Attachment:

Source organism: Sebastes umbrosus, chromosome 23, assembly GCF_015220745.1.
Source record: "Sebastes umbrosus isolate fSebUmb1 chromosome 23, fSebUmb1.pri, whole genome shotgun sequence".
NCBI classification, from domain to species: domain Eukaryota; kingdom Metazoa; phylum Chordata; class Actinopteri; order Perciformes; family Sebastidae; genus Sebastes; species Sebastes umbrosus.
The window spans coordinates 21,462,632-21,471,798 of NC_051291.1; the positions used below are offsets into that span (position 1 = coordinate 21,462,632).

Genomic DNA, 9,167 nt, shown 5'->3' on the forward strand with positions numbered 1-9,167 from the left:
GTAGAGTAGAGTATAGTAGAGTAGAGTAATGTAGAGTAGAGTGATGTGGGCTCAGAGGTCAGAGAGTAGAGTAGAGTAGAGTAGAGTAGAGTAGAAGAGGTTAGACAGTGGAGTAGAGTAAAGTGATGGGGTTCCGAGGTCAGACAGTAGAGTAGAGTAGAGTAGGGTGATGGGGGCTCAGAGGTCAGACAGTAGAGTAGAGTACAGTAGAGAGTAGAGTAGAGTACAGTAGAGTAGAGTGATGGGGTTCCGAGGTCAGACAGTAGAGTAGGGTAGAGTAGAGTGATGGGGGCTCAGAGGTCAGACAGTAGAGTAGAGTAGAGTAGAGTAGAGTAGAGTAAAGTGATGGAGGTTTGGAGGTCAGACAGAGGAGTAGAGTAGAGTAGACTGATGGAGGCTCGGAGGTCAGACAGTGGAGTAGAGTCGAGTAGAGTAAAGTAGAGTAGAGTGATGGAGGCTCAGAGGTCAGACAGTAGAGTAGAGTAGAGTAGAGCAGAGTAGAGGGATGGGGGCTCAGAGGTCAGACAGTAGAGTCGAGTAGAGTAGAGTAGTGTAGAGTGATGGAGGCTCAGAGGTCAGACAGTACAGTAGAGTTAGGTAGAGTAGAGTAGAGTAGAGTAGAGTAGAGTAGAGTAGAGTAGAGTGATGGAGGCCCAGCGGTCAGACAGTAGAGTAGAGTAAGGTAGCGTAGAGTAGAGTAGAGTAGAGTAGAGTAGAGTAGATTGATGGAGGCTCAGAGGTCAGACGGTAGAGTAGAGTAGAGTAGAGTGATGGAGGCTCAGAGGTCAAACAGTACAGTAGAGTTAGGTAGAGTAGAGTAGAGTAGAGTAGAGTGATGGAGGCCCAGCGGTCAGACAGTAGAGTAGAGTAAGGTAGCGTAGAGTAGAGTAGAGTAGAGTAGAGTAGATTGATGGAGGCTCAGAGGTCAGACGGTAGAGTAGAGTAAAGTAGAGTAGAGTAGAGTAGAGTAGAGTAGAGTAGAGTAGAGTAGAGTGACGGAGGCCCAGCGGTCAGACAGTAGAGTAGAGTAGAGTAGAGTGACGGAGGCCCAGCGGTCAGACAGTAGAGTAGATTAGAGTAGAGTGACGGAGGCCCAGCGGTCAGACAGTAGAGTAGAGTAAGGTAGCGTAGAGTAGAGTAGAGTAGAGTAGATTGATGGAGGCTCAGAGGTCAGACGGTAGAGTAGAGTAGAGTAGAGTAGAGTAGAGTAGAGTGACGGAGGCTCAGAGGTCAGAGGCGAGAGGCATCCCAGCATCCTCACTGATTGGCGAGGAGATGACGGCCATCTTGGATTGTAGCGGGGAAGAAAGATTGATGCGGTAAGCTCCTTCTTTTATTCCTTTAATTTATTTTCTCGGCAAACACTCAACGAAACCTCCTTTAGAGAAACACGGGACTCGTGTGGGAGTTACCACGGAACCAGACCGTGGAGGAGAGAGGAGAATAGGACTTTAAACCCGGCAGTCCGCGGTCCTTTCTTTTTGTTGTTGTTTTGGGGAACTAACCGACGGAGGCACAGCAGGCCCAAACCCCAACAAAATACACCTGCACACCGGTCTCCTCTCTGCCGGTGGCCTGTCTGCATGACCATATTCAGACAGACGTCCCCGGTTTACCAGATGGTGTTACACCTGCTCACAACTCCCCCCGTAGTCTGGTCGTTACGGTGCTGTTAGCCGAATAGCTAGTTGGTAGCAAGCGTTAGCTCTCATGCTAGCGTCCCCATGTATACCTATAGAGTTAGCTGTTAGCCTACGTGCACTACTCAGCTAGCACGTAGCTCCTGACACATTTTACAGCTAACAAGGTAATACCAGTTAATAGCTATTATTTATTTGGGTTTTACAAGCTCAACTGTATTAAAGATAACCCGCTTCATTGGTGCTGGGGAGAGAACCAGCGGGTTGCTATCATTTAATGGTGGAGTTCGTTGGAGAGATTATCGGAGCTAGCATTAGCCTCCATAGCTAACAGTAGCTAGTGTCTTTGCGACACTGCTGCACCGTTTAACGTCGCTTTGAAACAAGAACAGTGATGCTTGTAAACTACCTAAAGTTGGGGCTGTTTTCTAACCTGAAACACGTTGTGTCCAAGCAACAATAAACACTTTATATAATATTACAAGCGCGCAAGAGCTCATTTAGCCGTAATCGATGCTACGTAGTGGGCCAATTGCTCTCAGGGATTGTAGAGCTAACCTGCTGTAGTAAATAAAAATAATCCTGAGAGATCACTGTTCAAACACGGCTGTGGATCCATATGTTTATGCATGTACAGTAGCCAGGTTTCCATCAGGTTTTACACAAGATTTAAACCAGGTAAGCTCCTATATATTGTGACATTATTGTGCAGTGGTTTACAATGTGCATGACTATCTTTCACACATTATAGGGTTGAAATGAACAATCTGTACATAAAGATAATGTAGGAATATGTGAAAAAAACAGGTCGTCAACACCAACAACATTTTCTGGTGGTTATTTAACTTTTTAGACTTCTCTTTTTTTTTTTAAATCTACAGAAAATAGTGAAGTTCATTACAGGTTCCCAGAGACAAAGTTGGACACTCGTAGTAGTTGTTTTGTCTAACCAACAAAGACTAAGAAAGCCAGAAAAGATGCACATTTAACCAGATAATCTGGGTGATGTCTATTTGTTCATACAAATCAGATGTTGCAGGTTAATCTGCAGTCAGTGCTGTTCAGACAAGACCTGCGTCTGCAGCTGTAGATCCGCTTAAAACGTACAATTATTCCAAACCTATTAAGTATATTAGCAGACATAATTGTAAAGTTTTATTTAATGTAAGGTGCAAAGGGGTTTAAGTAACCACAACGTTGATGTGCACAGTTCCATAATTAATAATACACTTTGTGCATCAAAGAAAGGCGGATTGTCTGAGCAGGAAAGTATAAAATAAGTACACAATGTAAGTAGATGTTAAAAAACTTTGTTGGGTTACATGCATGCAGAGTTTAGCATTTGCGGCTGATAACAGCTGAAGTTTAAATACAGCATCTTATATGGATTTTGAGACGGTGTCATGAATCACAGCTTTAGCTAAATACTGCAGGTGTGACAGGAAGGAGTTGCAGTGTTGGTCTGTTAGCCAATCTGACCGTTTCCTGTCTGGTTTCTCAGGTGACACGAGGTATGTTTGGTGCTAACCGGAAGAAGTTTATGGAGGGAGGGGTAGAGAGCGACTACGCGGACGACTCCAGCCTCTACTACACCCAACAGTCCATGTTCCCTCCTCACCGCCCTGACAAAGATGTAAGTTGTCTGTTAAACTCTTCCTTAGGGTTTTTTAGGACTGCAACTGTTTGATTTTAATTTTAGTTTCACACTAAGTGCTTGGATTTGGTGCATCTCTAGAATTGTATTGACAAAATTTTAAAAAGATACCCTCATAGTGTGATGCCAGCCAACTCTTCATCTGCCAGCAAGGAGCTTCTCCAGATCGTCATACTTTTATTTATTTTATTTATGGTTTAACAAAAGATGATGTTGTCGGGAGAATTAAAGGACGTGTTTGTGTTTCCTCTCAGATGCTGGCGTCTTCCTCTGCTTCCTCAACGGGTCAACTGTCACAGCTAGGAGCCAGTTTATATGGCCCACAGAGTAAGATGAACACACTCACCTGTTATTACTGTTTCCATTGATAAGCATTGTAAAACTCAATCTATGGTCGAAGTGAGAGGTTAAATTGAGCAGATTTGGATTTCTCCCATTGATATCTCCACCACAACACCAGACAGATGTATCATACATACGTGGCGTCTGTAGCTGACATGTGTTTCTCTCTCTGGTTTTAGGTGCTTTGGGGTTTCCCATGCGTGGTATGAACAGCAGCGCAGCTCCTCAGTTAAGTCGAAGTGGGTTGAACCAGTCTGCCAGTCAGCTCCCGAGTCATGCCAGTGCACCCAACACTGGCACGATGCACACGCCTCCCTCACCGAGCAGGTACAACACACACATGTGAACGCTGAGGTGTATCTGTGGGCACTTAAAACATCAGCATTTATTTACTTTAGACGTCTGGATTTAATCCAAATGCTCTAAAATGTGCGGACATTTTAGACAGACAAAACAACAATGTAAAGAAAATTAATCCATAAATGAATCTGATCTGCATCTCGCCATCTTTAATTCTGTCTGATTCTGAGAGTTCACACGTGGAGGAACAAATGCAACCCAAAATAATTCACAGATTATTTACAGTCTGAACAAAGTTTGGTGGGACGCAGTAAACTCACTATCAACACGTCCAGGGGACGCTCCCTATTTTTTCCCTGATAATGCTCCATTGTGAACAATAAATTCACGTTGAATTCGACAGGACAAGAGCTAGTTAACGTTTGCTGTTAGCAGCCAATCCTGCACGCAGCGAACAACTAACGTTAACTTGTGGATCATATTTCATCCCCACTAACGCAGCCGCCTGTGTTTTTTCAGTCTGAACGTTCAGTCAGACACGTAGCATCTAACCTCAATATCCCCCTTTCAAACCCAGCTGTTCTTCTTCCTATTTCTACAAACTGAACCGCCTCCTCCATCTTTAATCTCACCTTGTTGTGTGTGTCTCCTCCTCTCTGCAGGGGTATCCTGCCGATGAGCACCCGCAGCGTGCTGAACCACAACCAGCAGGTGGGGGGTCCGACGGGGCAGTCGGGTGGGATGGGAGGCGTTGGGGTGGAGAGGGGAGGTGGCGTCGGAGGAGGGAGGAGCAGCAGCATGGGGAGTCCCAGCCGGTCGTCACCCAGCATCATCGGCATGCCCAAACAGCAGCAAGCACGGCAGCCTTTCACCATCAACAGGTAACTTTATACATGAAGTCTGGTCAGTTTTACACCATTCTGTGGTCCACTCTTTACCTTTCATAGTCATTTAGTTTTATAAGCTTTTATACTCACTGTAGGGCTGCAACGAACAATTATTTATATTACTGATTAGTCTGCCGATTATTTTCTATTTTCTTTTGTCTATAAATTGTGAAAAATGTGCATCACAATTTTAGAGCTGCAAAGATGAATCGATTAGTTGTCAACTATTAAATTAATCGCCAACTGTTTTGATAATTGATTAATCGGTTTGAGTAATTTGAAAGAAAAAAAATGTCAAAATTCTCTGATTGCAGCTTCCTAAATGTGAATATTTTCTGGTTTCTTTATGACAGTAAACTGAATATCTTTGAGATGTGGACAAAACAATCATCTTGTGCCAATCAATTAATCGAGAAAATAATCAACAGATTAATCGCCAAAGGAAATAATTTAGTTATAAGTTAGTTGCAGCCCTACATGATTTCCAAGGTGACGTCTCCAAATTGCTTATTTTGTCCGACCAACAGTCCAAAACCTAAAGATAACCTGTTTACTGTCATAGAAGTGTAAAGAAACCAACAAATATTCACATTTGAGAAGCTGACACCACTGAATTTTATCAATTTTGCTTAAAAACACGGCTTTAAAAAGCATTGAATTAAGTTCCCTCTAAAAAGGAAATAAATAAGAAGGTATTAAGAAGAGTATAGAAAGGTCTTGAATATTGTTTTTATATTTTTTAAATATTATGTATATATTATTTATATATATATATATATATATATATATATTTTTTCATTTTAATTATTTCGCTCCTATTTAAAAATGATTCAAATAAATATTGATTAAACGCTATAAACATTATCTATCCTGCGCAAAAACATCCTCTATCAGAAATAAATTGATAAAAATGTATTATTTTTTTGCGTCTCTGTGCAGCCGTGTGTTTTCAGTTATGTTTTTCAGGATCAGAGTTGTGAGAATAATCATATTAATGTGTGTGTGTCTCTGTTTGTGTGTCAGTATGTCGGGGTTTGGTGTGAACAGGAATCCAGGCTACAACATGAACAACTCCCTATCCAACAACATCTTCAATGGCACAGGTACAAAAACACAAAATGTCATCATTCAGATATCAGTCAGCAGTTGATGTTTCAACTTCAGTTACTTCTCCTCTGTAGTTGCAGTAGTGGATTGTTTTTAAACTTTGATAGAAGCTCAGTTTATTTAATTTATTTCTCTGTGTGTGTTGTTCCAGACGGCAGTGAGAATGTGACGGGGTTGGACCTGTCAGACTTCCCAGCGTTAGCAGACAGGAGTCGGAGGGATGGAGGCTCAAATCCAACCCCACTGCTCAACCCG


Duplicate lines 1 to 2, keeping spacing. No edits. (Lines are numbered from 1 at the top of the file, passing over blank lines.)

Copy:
Source organism: Sebastes umbrosus, chromosome 23, assembly GCF_015220745.1.
Source record: "Sebastes umbrosus isolate fSebUmb1 chromosome 23, fSebUmb1.pri, whole genome shotgun sequence".